Tennessee Tracks Recruits on Twitter

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Knoxville News-Sentinel (Tennessee)

Potential Tennessee football recruits beware - the Vols have hired someone to watch you on social media.

The UT football program subscribes to a service that monitors recruits on social media. The company provides UT with "pages and pages" of information to look over and alert them if any red flags arise with recruits.

"The benefit of that is we don't have to spend hours and hours and hours searching. It comes right to us now," said Bob Welton, UT's director of player personnel. "I like those things. The coaches talk about them in the staff meeting."

Welton and Tennessee women's tennis coach Alison Ojeda were part of a panel that spoke on Tuesday at Scripps Lab Theater during UT Social Media Week. Put on by UT's College of Communication and Information, the panel was titled " 'Manning' Your Reputation: How to use social media to grow your online presence."

In a nod to UT football coach Butch Jones, Tuesday's entire slate was called "Brick by Brick: Using Social Media to Build a Brand." UT linebackers coach Tommy Thigpen was scheduled to appear, but Welton took his place because Thigpen had to attend a meeting.

Welton and Ojeda discussed how social media impacts college recruiting and the social dynamics within their respective programs.

Ojeda, a former UT All-American, became more engaged in social media once she started her coaching career and realized how essential it was for recruiting. "It has changed our lives drastically," Ojeda said.

Ojeda has pulled scholarship offers from verbally committed athletes after seeing a social media post that she considered offensive.

From AB9 Social Media Dos and Don'ts for Student-Athletes

"The University of Tennessee spends millions on student-athletes. If you screw up with one thing on social media, there goes your scholarship," Ojeda said. "Just like that your whole world has changed."

The UT football staff uses social media to gather inside information on other programs. By following players that are being heavily recruited, the Vols can learn what they are competing against.

"They are so free with their information, we sit back literally and we print out every picture they take so they can be looked and say, 'OK this is what they are selling these kids. This is how they are handling their business,' " Welton said. "So it's really for us - we use it in a private investigative way to help us realize what other schools are trying to do to get these kids."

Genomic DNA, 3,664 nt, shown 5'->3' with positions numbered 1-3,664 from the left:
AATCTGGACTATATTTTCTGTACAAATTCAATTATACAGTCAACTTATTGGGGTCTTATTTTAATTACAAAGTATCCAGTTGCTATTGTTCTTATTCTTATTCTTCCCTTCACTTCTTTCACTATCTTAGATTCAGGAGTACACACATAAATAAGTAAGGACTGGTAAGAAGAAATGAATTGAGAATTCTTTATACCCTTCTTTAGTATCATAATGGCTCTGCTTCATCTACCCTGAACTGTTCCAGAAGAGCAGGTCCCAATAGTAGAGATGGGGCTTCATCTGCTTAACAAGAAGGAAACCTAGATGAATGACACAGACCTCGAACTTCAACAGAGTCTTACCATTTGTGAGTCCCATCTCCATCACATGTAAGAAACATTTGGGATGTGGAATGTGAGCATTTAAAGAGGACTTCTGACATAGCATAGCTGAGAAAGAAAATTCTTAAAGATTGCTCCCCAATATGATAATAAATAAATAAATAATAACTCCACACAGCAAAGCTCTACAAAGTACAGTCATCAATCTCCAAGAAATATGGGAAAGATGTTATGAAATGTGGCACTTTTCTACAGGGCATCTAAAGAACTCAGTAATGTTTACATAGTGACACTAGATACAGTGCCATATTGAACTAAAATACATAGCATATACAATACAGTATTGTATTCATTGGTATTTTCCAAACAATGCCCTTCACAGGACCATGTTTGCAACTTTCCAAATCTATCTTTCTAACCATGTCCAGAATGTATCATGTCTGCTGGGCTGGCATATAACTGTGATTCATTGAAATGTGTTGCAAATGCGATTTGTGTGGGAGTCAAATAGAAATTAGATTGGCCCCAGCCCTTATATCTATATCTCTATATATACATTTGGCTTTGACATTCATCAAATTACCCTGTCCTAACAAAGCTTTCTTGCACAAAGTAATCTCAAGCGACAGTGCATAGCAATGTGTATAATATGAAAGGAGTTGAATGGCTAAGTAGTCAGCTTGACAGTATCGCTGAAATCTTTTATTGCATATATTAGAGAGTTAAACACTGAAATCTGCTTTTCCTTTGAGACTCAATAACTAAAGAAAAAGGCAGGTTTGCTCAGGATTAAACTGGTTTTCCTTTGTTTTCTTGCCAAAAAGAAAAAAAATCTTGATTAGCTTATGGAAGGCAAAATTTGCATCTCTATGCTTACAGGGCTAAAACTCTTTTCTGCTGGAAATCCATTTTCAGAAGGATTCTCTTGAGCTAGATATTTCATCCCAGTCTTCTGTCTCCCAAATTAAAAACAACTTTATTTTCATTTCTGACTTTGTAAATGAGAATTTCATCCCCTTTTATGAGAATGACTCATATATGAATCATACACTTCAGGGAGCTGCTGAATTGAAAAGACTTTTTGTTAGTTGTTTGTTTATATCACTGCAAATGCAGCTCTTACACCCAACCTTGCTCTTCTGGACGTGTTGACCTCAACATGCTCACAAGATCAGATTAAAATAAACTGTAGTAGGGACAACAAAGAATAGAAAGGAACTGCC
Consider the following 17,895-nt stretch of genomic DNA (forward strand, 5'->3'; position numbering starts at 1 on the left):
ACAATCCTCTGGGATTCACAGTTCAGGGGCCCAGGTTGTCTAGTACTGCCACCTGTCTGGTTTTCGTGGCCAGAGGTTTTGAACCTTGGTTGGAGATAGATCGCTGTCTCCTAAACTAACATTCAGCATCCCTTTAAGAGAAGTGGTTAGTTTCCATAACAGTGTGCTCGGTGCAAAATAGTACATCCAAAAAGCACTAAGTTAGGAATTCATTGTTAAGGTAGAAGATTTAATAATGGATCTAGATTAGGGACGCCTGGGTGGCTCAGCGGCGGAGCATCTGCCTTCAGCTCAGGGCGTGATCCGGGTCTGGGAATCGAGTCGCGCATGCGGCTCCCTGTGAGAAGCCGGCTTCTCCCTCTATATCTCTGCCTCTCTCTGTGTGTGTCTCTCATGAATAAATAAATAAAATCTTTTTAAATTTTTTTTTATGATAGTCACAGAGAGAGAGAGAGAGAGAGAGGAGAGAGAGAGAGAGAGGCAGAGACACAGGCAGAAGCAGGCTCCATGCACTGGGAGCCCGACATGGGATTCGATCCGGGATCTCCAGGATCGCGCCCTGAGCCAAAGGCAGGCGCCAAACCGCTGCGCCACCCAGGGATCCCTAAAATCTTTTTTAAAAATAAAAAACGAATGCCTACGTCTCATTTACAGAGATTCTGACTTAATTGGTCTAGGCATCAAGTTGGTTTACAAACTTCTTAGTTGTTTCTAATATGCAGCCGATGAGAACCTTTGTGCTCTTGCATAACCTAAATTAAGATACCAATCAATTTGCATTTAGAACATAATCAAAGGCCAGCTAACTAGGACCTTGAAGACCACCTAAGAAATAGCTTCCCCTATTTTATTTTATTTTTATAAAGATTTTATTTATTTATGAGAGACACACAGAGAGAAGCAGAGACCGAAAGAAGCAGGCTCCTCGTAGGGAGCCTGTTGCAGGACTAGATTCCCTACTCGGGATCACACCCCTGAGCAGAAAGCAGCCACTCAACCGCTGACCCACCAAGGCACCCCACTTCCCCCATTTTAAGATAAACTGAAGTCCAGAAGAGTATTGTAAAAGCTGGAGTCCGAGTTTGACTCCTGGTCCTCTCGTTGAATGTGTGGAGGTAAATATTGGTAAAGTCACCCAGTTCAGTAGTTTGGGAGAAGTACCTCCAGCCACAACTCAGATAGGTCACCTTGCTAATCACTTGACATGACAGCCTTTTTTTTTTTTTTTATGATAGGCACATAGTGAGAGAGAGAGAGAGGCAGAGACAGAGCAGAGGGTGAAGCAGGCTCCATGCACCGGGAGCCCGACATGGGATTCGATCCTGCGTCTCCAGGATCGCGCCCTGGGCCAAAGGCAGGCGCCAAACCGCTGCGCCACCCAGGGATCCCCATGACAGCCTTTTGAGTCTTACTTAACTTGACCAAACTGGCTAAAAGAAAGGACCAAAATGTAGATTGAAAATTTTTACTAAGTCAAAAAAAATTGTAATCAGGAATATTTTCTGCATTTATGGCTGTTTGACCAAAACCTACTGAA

Ojeda said older coaches that are not willing to embrace social media are "so frustrated" by the landscape of recruiting in the digital age.

"We will go to a tournament and start talking with a recruit and they will say 'How did you already have contact with them,' " Ojeda said. "A lot of it is done before on social media."

But as helpful as social media can be for coaches, there are drawbacks. Many recruits and current players are lacking communication skills.

Ojeda has instituted a policy that no cell phones can be used during van rides to matches or community service events. After a bit of withdrawal, she said the players begin to learn more about each other.

"People don't know how to hold conversations anymore," Ojeda said. "The 16- and 17-year-old kids don't know how to communicate. Using social media can help you, but it doesn't matter if you can't have a conversation with anybody. You need to learn how to have a conversation."

Welton sees the same problem during football recruiting visits. Many recruits don't know how to make eye contact or talk face to face.

"They hear the buzz go off in their pocket and it is almost like they don't hear a word you say. They want to get in there and see what it is. Really what it is, it's an addiction," Welton said. "And we've found kids that just bring it out and they will text while they are talking. In my generation that is extremely rude and disrespectful. But to you guys, it's pretty much commonplace. I see it all around campus and within our team."

Along with preparing players for the transition from a recruit showered with adoration to just another teammate in the locker room, the UT football coaches advise them on the social media changes.

"All those fans bases that you scorned and didn't go to their school are still following you and waiting for you to screw up, waiting for you to say something they don't agree with and then blast you," Welton said. "You have to be careful what you post once you're here."

The UT football coaches want players that are social-media savvy and can operate in the current climate. They just don't want it coming at the expense of considerate behavior.

"We try to find kids that can actually look you in the eye, know how to shake your hand," Welton said. "That stuff still matters. It really does. That goes a long way with us."

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March 6, 2017


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